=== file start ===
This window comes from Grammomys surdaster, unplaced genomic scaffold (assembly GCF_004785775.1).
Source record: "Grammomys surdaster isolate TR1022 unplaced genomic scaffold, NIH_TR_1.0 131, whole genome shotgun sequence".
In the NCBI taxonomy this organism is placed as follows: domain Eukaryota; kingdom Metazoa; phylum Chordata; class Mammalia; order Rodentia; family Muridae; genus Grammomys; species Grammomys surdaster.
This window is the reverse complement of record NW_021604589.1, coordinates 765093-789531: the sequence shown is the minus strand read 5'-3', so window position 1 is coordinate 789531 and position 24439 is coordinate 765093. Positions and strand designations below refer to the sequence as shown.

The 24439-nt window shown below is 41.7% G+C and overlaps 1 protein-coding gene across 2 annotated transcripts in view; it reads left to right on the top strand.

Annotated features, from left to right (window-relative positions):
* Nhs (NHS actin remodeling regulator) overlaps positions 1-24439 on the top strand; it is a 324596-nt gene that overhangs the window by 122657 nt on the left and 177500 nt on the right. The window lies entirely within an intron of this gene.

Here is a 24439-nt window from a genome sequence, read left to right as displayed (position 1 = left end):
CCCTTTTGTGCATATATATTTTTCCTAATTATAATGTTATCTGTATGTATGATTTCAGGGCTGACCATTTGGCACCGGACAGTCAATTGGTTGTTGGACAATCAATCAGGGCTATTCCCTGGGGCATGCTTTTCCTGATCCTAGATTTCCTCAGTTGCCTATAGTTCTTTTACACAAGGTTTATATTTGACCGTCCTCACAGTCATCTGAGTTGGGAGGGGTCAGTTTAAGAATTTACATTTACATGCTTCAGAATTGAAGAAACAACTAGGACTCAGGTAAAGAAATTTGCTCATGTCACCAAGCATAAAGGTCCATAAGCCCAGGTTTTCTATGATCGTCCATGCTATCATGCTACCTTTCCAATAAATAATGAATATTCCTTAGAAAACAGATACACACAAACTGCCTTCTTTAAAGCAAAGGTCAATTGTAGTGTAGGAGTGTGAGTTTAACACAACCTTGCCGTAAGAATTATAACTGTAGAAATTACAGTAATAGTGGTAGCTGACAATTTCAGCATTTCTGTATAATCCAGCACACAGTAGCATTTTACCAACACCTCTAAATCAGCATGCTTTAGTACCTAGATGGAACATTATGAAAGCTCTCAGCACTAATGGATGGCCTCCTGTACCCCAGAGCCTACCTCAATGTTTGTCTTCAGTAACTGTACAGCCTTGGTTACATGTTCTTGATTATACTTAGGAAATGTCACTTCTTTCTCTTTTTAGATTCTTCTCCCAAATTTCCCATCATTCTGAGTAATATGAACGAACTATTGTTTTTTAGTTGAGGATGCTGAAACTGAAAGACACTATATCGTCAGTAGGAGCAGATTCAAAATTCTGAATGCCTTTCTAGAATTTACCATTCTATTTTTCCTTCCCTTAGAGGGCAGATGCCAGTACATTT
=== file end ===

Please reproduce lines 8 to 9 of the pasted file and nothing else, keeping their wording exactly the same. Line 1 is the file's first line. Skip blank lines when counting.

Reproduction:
Here is a 24439-nt window from a genome sequence, read left to right as displayed (position 1 = left end):
CCCTTTTGTGCATATATATTTTTCCTAATTATAATGTTATCTGTATGTATGATTTCAGGGCTGACCATTTGGCACCGGACAGTCAATTGGTTGTTGGACAATCAATCAGGGCTATTCCCTGGGGCATGCTTTTCCTGATCCTAGATTTCCTCAGTTGCCTATAGTTCTTTTACACAAGGTTTATATTTGACCGTCCTCACAGTCATCTGAGTTGGGAGGGGTCAGTTTAAGAATTTACATTTACATGCTTCAGAATTGAAGAAACAACTAGGACTCAGGTAAAGAAATTTGCTCATGTCACCAAGCATAAAGGTCCATAAGCCCAGGTTTTCTATGATCGTCCATGCTATCATGCTACCTTTCCAATAAATAATGAATATTCCTTAGAAAACAGATACACACAAACTGCCTTCTTTAAAGCAAAGGTCAATTGTAGTGTAGGAGTGTGAGTTTAACACAACCTTGCCGTAAGAATTATAACTGTAGAAATTACAGTAATAGTGGTAGCTGACAATTTCAGCATTTCTGTATAATCCAGCACACAGTAGCATTTTACCAACACCTCTAAATCAGCATGCTTTAGTACCTAGATGGAACATTATGAAAGCTCTCAGCACTAATGGATGGCCTCCTGTACCCCAGAGCCTACCTCAATGTTTGTCTTCAGTAACTGTACAGCCTTGGTTACATGTTCTTGATTATACTTAGGAAATGTCACTTCTTTCTCTTTTTAGATTCTTCTCCCAAATTTCCCATCATTCTGAGTAATATGAACGAACTATTGTTTTTTAGTTGAGGATGCTGAAACTGAAAGACACTATATCGTCAGTAGGAGCAGATTCAAAATTCTGAATGCCTTTCTAGAATTTACCATTCTATTTTTCCTTCCCTTAGAGGGCAGATGCCAGTACATTT